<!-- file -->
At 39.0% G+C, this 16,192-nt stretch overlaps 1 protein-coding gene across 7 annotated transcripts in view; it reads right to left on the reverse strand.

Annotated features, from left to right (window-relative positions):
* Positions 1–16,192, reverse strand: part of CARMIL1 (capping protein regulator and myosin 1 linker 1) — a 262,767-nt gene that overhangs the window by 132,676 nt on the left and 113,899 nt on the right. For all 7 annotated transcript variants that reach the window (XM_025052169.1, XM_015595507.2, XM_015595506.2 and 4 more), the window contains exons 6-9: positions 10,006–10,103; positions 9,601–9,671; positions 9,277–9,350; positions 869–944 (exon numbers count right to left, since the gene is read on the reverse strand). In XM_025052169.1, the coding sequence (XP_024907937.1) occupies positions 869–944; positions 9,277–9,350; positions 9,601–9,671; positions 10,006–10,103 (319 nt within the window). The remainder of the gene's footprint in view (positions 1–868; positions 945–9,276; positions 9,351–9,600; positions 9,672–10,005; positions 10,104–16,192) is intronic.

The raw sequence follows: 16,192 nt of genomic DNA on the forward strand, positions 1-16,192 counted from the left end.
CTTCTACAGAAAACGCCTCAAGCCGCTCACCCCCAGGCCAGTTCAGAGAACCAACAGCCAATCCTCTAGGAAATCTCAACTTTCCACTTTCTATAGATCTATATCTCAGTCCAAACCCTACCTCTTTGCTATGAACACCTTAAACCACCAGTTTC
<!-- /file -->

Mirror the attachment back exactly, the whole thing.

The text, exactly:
At 39.0% G+C, this 16,192-nt stretch overlaps 1 protein-coding gene across 7 annotated transcripts in view; it reads right to left on the reverse strand.

Annotated features, from left to right (window-relative positions):
* Positions 1–16,192, reverse strand: part of CARMIL1 (capping protein regulator and myosin 1 linker 1) — a 262,767-nt gene that overhangs the window by 132,676 nt on the left and 113,899 nt on the right. For all 7 annotated transcript variants that reach the window (XM_025052169.1, XM_015595507.2, XM_015595506.2 and 4 more), the window contains exons 6-9: positions 10,006–10,103; positions 9,601–9,671; positions 9,277–9,350; positions 869–944 (exon numbers count right to left, since the gene is read on the reverse strand). In XM_025052169.1, the coding sequence (XP_024907937.1) occupies positions 869–944; positions 9,277–9,350; positions 9,601–9,671; positions 10,006–10,103 (319 nt within the window). The remainder of the gene's footprint in view (positions 1–868; positions 945–9,276; positions 9,351–9,600; positions 9,672–10,005; positions 10,104–16,192) is intronic.

The raw sequence follows: 16,192 nt of genomic DNA on the forward strand, positions 1-16,192 counted from the left end.
CTTCTACAGAAAACGCCTCAAGCCGCTCACCCCCAGGCCAGTTCAGAGAACCAACAGCCAATCCTCTAGGAAATCTCAACTTTCCACTTTCTATAGATCTATATCTCAGTCCAAACCCTACCTCTTTGCTATGAACACCTTAAACCACCAGTTTC